Random Person: "Hi! How's it going? I haven't seen you for a long time. What have you been up to?"

Me: "It's going well. I've been away at school."

Random Person: "Oh, where are you studying?"

Me: "(insert university name)"

Random Person: "What are you taking there?"

Me: "I'm doing a double major in Christianity & Culture and Modern Languages." [To which I then get an puzzled look and I go on to explain. . .] "It's essentially Theology and Foreign Literature, concentrating on French and Spanish Literature." [To which I then sometimes have to add an even further explanation as to what Theology is.]

Random Person: "Oh, and what do you plan on doing with that?"

Me: "I have absolutely no idea."

Ah yes, I have absolutely no idea. Many options, but no real idea. Every day I run into people at the grocery store, at church, or going for the walk at the beach who ask me this dreaded question "What do you plan on doing with that?" and every day I have to admit that I'm clueless. That's ok though? Right? Right? God knows. Phew. See, God's just helping me work on this whole trust thing. It's really quite humbling actually to have to admit that you have no idea where you're heading.

Ah well. Recently I've been thinking a lot about discerning God's will and all that jazz and have surrendered myself to the fact that what's most important is that I follow God's will each day in the present moment and that if I'm doing this He'll eventually sort out my future for me. See, if I ask "What does God want of me today?" and then I do that, then that will put me where He wants me to be tomorrow. I don't know if I'm making any sense at all and maybe this is just random rambling on my part but I sincerely trust that if I am living in God's will in the present moment then I don't need to worry too much about the future. I think sometimes we get so preoccupied asking trying to discern what God is asking of us in the future that we forget He has a plan for us in the present moment.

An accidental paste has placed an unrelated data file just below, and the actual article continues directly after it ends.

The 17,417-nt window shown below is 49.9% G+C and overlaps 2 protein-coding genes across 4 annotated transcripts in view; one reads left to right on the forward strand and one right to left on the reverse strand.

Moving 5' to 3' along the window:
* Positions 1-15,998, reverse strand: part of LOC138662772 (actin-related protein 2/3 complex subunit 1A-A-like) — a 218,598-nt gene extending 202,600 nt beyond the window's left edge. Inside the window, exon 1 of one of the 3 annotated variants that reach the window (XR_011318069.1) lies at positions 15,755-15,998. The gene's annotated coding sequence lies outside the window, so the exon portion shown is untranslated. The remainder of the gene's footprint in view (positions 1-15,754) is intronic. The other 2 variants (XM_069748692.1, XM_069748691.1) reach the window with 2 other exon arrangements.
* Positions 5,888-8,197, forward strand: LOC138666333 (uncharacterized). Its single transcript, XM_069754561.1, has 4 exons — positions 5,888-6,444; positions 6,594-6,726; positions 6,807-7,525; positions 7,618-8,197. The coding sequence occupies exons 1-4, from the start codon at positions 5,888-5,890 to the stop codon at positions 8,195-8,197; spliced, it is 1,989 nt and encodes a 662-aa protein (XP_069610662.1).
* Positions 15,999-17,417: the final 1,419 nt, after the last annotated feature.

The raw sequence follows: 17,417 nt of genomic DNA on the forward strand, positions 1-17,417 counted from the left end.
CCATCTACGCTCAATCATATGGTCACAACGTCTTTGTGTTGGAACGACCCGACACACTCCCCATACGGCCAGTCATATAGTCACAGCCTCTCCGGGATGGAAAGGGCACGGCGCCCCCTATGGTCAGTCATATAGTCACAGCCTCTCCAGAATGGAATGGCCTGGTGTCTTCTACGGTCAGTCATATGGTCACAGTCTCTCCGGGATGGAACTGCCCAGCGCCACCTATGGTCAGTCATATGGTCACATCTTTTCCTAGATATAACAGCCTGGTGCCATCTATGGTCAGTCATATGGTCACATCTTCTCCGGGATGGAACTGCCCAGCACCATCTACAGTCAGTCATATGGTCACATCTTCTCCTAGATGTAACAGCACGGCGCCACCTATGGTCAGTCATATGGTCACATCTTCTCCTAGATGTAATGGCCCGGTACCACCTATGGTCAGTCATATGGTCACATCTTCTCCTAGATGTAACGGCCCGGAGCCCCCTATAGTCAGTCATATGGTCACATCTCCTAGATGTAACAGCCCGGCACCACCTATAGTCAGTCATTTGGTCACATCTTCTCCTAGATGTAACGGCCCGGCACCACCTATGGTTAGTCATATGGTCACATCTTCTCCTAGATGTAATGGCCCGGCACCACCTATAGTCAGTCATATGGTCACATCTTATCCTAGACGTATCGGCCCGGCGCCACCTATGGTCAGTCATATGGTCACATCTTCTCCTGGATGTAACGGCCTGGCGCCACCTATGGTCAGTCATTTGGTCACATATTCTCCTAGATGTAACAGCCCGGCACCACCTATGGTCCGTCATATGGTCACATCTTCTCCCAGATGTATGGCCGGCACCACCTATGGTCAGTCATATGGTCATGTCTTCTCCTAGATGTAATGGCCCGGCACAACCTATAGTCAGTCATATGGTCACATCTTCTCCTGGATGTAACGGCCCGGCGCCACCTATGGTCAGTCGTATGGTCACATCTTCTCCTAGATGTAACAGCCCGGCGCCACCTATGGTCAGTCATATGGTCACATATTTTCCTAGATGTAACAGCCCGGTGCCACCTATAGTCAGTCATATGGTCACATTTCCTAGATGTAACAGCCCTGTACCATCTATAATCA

Tuesday, July 11, 2006

Friend Visits Benedictines

A "real life" friend of mine recently returned from spending a week with the Benedictine sisters at the Abbey of St. Walburga in Colorado. She just discovered my blog today, which meant that I in turn discovered her blog, Confessions of a Young Catholic (can you tell we're friends? hehehehe). On her blog she'd posted about her time spent with the sisters, outlining a typical day for her with the Benedictines. So, if you're thinking about going to visit the Abbey of St. Walburga in Colorado this is apparently what's in store for you. It doesn't sound too painful does it? Well, besides the 4:20am wake-up call!

I'm sick.